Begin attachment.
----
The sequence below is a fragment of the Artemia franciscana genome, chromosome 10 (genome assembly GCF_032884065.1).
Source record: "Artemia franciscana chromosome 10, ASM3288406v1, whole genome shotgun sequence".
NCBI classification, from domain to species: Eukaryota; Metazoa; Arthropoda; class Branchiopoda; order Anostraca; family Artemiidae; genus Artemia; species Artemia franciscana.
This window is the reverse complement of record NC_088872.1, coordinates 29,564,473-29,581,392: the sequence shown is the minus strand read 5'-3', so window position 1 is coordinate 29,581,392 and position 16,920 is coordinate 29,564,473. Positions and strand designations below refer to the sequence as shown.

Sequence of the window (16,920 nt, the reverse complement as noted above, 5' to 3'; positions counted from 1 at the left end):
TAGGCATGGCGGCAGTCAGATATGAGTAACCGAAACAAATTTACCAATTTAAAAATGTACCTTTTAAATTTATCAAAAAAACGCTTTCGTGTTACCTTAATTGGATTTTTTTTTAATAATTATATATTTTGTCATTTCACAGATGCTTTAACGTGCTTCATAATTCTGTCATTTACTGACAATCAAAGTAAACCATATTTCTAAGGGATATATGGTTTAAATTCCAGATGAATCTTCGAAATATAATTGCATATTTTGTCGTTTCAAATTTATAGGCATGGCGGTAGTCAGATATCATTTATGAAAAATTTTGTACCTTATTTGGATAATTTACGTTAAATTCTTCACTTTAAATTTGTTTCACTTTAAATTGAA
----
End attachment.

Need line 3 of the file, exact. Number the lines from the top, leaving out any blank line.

NCBI classification, from domain to species: Eukaryota; Metazoa; Arthropoda; class Branchiopoda; order Anostraca; family Artemiidae; genus Artemia; species Artemia franciscana.